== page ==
From my dictionary’s defintion for elegy:
French Ã©lÃ©gie, from Latin elega, from Greek elegeia, from pl. of elegeion, elegiac distich, from elegos, song, mournful song.
This third book of poetry (and some prose) by Chicano poet, Benjamin Alire SÃ¡enz is remarkable, beautiful and mournful. It is an astounding, touching and reflective look at life on the El Paso border told by someone who was born and raised there. The book is also an homage to people, from the infamous like Pancho Villa, to Cesar Chavez, to the authorâ€™s father-in-law to JFK.
All the work bears the lyrical stamp of Mr. SÃ¡enz. He has a special knack for creating the most simple and beautiful lines on a page. I always find myself stopping to read a certain passage, a stanza again, to read it aloud just to be swept away by the sheer grace and raw power of it. Take for instance this section in his poem What Was It All For Anyway, Cesar Chavez?
It made you sound accusing and superior. Not smart
Cesar, people got nervous. People hated you
Because you spelled it out â€“ one lettuce
At a time.â€
In the prose-like American Camps, he speaks eloquently of a boy in a picture he finds in a library, a boy with intelligent eyes, behind barbed wire. He speaks of the hidden histories, obscure ethnic histories.
I loved the poem At the Grave of Pancho Villa. I especially loved the line
for a General.â€
My favorite of all the poems and to me, the most strikingly elegiac was The Blue I Loved. It was truly a lovely and haunting in its warm and vibrant imagery.
The poetry in this book is filled with rage, indignation, pride, community, righteous anger and political voice. Any Chicano worth his salt should run over to Cinco Puntoâ€™s website and buy it. Donâ€™t just buy it â€“ read it, feel it, love it and then read it again and again.
Has there ever been a character in a novel stranger, more hypnotic and more entrancing than Carmen La Coja? Not for me. Peel My Love Like an Onion is the story of Carmen La Coja or the Cripple who has a crippled leg, shriveled from polio. It doesnâ€™t stop her from pursuing her dream of becoming a Flamenco dancer, from being beautiful and seductive or from carrying herself with pride. However, when Carmen is not dancing, she loses her surety, her poise and grace.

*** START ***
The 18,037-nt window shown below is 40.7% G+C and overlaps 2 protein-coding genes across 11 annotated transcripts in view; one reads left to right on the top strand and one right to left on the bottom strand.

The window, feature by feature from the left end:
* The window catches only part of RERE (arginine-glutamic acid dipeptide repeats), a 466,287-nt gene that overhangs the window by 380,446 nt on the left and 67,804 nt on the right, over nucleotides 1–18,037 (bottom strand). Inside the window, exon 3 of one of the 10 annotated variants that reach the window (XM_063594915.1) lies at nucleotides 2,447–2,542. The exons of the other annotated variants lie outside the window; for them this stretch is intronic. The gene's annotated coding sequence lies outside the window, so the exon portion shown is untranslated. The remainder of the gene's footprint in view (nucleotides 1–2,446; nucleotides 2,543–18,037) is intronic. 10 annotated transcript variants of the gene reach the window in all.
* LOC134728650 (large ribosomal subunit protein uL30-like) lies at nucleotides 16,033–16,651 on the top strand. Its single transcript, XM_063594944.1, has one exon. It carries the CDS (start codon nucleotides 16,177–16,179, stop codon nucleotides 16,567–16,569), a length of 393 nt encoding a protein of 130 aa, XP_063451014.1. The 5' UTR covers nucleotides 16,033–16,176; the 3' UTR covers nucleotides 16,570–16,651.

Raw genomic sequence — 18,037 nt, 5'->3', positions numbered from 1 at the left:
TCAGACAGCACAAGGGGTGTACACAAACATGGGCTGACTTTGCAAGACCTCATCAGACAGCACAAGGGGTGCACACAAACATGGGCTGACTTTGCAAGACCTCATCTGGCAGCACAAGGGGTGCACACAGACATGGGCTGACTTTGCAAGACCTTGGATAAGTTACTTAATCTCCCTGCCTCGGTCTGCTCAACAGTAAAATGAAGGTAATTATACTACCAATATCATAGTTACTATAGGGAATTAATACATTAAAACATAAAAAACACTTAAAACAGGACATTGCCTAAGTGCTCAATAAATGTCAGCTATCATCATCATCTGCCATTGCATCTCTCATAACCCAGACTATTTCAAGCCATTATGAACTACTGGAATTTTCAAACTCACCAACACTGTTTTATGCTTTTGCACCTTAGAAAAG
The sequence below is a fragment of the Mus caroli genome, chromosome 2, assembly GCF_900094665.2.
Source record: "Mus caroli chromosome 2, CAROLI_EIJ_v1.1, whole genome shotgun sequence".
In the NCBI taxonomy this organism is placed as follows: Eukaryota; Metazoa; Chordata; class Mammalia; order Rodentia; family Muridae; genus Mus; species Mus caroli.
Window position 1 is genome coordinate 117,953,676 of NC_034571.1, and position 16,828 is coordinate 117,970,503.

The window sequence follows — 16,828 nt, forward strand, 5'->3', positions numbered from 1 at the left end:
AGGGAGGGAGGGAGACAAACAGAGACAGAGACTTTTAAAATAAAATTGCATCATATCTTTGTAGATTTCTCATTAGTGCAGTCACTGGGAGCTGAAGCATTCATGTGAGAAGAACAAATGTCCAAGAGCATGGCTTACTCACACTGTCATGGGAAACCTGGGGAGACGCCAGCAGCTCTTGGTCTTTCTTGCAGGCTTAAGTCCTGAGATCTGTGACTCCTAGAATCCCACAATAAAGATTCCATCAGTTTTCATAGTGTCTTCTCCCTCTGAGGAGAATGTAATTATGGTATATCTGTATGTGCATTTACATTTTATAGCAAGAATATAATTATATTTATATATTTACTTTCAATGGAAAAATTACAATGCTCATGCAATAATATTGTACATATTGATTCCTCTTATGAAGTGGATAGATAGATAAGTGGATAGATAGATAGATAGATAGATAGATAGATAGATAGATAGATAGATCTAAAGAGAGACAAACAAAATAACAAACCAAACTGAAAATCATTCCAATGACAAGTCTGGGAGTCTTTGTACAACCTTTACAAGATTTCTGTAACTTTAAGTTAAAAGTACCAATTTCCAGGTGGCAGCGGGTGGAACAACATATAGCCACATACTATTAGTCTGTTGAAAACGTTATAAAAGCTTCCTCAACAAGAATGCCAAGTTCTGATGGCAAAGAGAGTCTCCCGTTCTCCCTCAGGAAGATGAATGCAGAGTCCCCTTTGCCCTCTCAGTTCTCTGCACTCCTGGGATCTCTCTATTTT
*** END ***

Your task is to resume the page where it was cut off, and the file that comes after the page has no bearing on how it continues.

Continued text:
The book is the story of Carmenâ€™s finding of herself. It is a love story as well. Carmen falls in love with a young gypsy dancer in her troupe, Manolo the nephew of Augustin, leader of the troupe and also Carmenâ€™s married lover. There is love and betrayal, bitter disappointment and loss, confusion and sexuality in this marvelous book about the unquenchable spirit that resides in Carmen La Coja.
After years of dancing, her polio returns and she is forced to stop dancing, to take odd jobs and move home with her parents. Slowly, Carmen is feeling suffocated, bereft and just as slowly she fights her way back and reclaims her life, her spirit and her identity.
Ana Castillo writes with exquisite detail. We feel every emotion and sensation. Like the onion referenced in the title, this book has layers and layers to be peeled away and tasted. Itâ€™s a powerful and strangely beautiful story that will stay with you and pop into your head at odd moments to make you smile.
This is the fourth in Martin LimÃ³nâ€™s fabulous noir detective series featuring army investigators Chicano George SueÃ±os and his partner Ernie Bascomb set in the sleazy underbelly of the Korea of the 1970â€™s. The writing is fast-paced, hard-boiled, gruff and gritty. It is direct and to the point but underneath it all there is a poignancy and haunting beauty.